0.5oz / 14ml of 88% sounds like far too much to me - it will really make the beer sour. I recently added 2ml of lactic acid to a batch of witbier and the beer was pleasantly sour. I could probably have doubled it to 4ml but then it would have been assertively sour. More than that I think the sourness would be overwhelming. But it's a personal preference - ...


3

The yeast may have out paced the lacto at 74F and fermented much of your fermentables. This may leave less for the lacto to work on and it may not sour as much as you were hoping. I'd leave the whole thing in primary for 3 weeks, then sample it. If its still not soured move it from the cake to a fresh fermentor just to get off the cake as a precaution ...


2

Lactobacillus can be slow to develop but worth the wait. I would recommend bottling it and putting it in the basement for the next 6 months or so. You really can't rush these things. Wyeast's website on the subject recommends bottling after primary and waiting for a few months. It also has a ton of useful information on the subject. Lactobacillus does ...


2

Check out BYO's article great article on the difference between making your beer sour during the boil or making it sour during fermentation. In researching a Flanders Red, I found an article from Raj Apt, How to Make Sour Beer. The BJCP Style 17 also has good reference data. IMHO, most of the really tasty sour beers are getting the sour profile during ...


2

I used to mash-in my berliner at 150 F, and then just let it cool down to 120 F or so. From there my souring process was pretty much identical to yours. But, I usually pitched straight L delbruckii, with a followup pitch of WLP630 or some other ale yeast(s). With multiple organisms at work, there's more potential for attenuation, and I would always see the ...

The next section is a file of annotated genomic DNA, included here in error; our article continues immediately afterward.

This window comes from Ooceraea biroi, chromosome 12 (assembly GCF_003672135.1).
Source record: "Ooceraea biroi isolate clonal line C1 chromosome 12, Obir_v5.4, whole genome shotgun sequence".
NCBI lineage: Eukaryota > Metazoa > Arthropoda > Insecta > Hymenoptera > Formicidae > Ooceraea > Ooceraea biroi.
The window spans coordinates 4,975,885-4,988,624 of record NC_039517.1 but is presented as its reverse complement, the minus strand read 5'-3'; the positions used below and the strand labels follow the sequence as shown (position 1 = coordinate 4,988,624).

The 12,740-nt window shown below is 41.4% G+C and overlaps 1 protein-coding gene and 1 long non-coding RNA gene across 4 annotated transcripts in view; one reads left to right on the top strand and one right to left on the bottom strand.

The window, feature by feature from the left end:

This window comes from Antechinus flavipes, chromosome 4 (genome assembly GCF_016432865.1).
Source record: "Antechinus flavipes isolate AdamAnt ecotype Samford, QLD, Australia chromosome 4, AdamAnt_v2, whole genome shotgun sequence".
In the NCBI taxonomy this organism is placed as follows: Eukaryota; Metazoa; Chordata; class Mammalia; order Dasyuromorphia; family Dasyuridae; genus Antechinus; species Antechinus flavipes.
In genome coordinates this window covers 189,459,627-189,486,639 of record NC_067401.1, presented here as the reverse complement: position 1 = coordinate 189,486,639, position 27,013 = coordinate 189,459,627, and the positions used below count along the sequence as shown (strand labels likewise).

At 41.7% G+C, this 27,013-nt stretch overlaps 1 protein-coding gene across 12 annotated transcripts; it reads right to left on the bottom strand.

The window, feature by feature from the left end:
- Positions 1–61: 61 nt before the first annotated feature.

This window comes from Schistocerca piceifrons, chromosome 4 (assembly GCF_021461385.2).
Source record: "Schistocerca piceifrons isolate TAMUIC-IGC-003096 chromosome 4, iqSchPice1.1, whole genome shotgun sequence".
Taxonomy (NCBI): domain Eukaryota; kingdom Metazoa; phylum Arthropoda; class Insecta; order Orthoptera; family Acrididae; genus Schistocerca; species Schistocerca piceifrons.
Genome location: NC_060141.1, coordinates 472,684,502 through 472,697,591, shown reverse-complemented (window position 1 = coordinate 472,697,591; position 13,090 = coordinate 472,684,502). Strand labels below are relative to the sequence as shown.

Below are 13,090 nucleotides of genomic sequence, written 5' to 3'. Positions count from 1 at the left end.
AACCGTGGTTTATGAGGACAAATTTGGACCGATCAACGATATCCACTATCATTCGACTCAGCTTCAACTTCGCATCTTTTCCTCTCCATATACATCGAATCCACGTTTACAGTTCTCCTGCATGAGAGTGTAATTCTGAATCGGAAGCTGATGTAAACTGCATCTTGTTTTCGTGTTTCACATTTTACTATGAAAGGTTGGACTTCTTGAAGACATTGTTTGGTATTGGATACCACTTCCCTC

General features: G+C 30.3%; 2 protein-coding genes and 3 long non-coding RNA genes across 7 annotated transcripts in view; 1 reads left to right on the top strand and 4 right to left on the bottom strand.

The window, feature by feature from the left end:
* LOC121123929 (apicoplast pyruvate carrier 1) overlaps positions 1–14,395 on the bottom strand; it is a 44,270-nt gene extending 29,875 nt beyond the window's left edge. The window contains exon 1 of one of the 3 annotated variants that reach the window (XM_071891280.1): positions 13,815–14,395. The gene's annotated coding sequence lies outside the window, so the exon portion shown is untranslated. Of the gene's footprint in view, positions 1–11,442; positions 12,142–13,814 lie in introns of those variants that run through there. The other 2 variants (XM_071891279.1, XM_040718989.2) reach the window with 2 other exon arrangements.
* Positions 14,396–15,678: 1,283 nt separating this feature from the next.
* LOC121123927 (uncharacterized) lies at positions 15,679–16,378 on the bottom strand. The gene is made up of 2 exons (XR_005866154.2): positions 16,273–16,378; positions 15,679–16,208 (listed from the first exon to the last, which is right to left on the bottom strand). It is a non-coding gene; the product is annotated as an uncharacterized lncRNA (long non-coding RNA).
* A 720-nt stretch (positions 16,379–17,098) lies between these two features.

1

You should be good with bottling as normal. I prefer mixing the sugar and beer in a bucket to even out the even out the carbonation levels. After a year the brettanomyces has brought the gravity down very low so I wouldn't worry about bottle bombs. Also, if you pasteurize or sulfite the beer you are robbing yourself of the beer developing further ...


1

Force carb using a carb cap and PET soda bottle. Step by step: Find the appropriate blend Scale your blending "recipe" up or down to meet your bottling needs Add this blend in a PET soda bottle Apply carb cap CO2 purge a couple times (apply little CO2, don't shake, let sit, open cap. repeat) Force carb by shaking (apply high CO2, shake, let sit, test. ...